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Dissertation/Thesis Abstract

Historicity and the romantic novel in Britain and Russia
by Volkova, Olga, Ph.D., Indiana University, 2014, 193; 3620635
Abstract (Summary)

"Historicity and the Romantic Novel in Britain and Russia" explores the engagement of early nineteenth-century Russian writers with contemporary British novels. Most studies of Russian fiction emphasize Russia's reliance on French models. Due to the profound shift in the understanding of history that occurred in Great Britain in the late eighteenth and early nineteenth centuries, however, the less studied and underappreciated British connection also played a formative role in the development of the Russian novel. During those years, the definition of history was broadened to include the previously excluded areas of social experience and private life. Imbued with a reflexive awareness of its task, British Romantic historicism purported not only to place the objects of study within their actual settings but also to invent situations in which historical events might have occurred. This general boost in historicist sensibility affected not only the development of the English-language novel, but also the emerging tradition of Russian fiction. The two parts of my dissertation each focus on two exemplary novels: in the first part, The Bride of Lammermoor by Walter Scott and Dead Souls by Nikolai Gogol; in the second, The Last Man by Mary Shelley and Russian Nights by Vladimir Odoevsky. In each case, I consider the mechanisms of self-renewal that allow the Romantic novel to depict historical pressures and adapt to them. Drawing on German idealist philosophy and Scottish Enlightenment historiographical models, I study the use of metaphor and allegory and the relation between such sub-genres as the gothic and grotesque, showing how they contributed to a reimagining of the role of history in Britain. In more extreme and fragmented forms, this new view of history then became the basis for a similarly radical recasting of history in Russia. Ultimately, I demonstrate how the prose of the Romantic novel in its rhetorical extravagance offered ways to enrich, redeem, and reimagine history.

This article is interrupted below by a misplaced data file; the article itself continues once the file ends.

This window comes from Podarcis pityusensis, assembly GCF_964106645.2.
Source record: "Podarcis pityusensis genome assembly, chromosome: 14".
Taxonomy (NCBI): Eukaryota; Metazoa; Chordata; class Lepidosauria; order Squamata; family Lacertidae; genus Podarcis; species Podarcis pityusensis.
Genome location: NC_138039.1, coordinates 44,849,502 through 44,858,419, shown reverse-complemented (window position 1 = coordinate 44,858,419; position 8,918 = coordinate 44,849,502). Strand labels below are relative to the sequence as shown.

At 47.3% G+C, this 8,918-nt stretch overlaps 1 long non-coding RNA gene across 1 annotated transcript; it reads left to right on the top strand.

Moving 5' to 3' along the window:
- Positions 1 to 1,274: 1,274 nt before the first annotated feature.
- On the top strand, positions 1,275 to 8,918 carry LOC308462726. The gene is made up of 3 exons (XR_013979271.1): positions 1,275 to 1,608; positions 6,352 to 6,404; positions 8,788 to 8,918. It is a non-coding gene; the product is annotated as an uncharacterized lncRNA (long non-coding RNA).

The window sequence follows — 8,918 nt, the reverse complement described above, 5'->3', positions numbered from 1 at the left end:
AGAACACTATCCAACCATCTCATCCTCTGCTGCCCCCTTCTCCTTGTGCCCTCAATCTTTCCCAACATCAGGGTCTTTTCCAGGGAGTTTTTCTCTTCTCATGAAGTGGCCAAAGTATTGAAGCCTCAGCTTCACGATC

Indexing (document details)
Advisor: Marks, Herbert
Commitee: Emery, Jacob, Favret, Mary, Lloyd, Rosemary, Valentino, Russell
School: Indiana University
Department: Comparative Literature
School Location: United States -- Indiana
Source: DAI-A 75/08(E), Dissertation Abstracts International
Subjects: Comparative literature, Slavic literature, British and Irish literature
Keywords: British novels, Nikolai Gogol, Romantic novels, Russian writers, Walter Scott
Publication Number: 3620635
ISBN: 978-1-303-91186-6
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